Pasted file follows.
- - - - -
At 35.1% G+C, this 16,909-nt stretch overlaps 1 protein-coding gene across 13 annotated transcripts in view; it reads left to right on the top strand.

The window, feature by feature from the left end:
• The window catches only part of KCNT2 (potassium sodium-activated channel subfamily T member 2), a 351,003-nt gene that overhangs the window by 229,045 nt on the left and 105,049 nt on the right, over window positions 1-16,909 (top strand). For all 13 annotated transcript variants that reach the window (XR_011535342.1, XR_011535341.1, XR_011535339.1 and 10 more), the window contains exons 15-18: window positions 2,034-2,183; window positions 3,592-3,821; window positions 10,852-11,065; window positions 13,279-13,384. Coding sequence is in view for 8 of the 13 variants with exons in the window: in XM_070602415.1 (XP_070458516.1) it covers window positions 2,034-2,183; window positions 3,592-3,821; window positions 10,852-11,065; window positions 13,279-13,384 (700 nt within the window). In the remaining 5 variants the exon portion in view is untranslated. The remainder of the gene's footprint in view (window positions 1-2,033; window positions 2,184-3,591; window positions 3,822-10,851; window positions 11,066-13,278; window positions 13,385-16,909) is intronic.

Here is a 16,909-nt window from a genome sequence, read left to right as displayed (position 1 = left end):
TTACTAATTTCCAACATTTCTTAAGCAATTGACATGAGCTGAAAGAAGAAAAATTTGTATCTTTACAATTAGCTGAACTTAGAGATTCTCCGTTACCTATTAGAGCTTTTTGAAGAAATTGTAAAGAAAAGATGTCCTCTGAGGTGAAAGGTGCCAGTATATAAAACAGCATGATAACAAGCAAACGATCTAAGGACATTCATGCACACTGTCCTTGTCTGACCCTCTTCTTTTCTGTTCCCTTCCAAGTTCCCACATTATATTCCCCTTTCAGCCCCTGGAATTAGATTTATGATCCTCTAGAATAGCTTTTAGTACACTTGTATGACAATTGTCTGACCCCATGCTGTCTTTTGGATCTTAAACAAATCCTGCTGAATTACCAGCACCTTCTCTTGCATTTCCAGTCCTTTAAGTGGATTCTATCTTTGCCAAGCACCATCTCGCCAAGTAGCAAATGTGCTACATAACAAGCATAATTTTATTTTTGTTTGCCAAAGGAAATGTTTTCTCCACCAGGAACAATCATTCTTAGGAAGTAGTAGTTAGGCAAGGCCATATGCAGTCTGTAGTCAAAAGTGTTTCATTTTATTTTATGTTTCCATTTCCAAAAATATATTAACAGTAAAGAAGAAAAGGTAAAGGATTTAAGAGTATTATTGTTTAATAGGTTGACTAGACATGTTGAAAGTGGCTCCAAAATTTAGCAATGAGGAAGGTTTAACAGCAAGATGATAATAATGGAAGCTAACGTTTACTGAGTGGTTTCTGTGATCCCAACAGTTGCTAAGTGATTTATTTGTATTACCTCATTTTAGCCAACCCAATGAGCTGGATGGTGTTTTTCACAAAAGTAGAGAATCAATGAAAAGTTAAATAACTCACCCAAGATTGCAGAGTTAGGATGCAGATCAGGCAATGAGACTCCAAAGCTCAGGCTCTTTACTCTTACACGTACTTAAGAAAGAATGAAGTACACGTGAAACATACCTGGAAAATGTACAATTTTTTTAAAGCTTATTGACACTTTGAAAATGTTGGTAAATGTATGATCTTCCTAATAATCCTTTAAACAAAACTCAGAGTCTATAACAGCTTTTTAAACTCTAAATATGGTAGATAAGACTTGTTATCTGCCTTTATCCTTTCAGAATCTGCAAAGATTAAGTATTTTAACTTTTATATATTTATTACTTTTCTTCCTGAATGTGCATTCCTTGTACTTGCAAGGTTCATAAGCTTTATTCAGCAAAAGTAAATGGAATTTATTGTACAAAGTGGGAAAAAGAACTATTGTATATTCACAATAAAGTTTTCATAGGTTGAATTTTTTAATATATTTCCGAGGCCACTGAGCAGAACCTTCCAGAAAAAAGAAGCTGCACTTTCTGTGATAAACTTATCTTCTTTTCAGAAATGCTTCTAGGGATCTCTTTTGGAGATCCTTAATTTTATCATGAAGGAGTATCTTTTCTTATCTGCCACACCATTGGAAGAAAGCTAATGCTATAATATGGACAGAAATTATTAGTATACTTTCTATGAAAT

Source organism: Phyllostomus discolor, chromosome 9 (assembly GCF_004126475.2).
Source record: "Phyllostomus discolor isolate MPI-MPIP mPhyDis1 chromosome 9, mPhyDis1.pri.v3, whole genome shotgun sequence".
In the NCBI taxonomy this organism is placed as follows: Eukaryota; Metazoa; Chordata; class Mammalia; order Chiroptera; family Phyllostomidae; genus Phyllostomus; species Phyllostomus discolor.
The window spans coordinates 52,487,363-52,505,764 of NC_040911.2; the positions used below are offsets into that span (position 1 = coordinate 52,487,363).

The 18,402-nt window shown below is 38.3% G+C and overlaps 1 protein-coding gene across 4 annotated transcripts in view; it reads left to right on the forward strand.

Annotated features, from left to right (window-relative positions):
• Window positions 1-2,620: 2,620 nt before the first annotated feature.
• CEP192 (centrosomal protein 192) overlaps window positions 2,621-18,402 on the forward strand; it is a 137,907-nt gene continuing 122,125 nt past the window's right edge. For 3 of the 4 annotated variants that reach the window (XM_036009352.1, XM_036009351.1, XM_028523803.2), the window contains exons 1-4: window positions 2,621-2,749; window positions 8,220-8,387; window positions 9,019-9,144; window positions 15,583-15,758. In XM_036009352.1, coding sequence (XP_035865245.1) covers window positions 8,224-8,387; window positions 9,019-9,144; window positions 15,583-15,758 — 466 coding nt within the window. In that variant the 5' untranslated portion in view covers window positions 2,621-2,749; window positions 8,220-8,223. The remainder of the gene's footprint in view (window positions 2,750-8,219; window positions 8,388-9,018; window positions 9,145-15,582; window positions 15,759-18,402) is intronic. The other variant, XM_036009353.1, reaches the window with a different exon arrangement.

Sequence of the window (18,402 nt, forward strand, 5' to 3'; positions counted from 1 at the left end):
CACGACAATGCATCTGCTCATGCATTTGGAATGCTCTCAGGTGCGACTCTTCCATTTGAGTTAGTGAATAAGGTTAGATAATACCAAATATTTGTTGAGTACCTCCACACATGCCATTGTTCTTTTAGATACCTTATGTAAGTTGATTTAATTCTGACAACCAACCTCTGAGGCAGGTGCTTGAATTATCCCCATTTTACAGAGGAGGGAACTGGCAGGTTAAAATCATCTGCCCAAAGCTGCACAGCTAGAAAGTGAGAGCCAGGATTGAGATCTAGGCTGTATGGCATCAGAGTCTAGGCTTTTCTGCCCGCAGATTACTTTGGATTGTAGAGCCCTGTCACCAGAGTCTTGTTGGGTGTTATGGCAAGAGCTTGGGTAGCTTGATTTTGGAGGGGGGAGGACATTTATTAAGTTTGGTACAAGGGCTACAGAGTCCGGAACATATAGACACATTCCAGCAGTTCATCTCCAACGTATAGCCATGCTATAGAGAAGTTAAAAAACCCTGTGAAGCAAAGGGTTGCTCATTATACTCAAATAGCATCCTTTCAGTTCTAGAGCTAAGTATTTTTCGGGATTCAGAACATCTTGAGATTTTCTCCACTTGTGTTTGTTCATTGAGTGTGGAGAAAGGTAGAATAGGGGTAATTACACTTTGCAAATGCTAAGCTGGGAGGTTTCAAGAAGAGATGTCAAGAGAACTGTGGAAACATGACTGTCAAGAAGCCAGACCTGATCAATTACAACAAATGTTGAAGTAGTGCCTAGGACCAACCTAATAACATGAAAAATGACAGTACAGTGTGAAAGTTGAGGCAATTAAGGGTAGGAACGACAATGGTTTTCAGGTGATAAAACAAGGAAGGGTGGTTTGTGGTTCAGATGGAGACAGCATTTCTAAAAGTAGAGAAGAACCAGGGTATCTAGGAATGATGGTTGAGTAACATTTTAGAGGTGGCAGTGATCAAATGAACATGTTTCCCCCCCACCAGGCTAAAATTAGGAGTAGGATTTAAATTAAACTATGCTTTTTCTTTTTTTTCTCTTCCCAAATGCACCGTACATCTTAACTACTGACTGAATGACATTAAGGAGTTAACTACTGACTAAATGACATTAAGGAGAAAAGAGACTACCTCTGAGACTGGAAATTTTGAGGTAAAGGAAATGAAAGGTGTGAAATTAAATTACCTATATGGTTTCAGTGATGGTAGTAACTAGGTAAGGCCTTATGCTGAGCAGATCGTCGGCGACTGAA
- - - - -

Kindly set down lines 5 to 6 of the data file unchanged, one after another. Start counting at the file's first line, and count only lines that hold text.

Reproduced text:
TTACTAATTTCCAACATTTCTTAAGCAATTGACATGAGCTGAAAGAAGAAAAATTTGTATCTTTACAATTAGCTGAACTTAGAGATTCTCCGTTACCTATTAGAGCTTTTTGAAGAAATTGTAAAGAAAAGATGTCCTCTGAGGTGAAAGGTGCCAGTATATAAAACAGCATGATAACAAGCAAACGATCTAAGGACATTCATGCACACTGTCCTTGTCTGACCCTCTTCTTTTCTGTTCCCTTCCAAGTTCCCACATTATATTCCCCTTTCAGCCCCTGGAATTAGATTTATGATCCTCTAGAATAGCTTTTAGTACACTTGTATGACAATTGTCTGACCCCATGCTGTCTTTTGGATCTTAAACAAATCCTGCTGAATTACCAGCACCTTCTCTTGCATTTCCAGTCCTTTAAGTGGATTCTATCTTTGCCAAGCACCATCTCGCCAAGTAGCAAATGTGCTACATAACAAGCATAATTTTATTTTTGTTTGCCAAAGGAAATGTTTTCTCCACCAGGAACAATCATTCTTAGGAAGTAGTAGTTAGGCAAGGCCATATGCAGTCTGTAGTCAAAAGTGTTTCATTTTATTTTATGTTTCCATTTCCAAAAATATATTAACAGTAAAGAAGAAAAGGTAAAGGATTTAAGAGTATTATTGTTTAATAGGTTGACTAGACATGTTGAAAGTGGCTCCAAAATTTAGCAATGAGGAAGGTTTAACAGCAAGATGATAATAATGGAAGCTAACGTTTACTGAGTGGTTTCTGTGATCCCAACAGTTGCTAAGTGATTTATTTGTATTACCTCATTTTAGCCAACCCAATGAGCTGGATGGTGTTTTTCACAAAAGTAGAGAATCAATGAAAAGTTAAATAACTCACCCAAGATTGCAGAGTTAGGATGCAGATCAGGCAATGAGACTCCAAAGCTCAGGCTCTTTACTCTTACACGTACTTAAGAAAGAATGAAGTACACGTGAAACATACCTGGAAAATGTACAATTTTTTTAAAGCTTATTGACACTTTGAAAATGTTGGTAAATGTATGATCTTCCTAATAATCCTTTAAACAAAACTCAGAGTCTATAACAGCTTTTTAAACTCTAAATATGGTAGATAAGACTTGTTATCTGCCTTTATCCTTTCAGAATCTGCAAAGATTAAGTATTTTAACTTTTATATATTTATTACTTTTCTTCCTGAATGTGCATTCCTTGTACTTGCAAGGTTCATAAGCTTTATTCAGCAAAAGTAAATGGAATTTATTGTACAAAGTGGGAAAAAGAACTATTGTATATTCACAATAAAGTTTTCATAGGTTGAATTTTTTAATATATTTCCGAGGCCACTGAGCAGAACCTTCCAGAAAAAAGAAGCTGCACTTTCTGTGATAAACTTATCTTCTTTTCAGAAATGCTTCTAGGGATCTCTTTTGGAGATCCTTAATTTTATCATGAAGGAGTATCTTTTCTTATCTGCCACACCATTGGAAGAAAGCTAATGCTATAATATGGACAGAAATTATTAGTATACTTTCTATGAAAT

Source organism: Phyllostomus discolor, chromosome 9 (assembly GCF_004126475.2).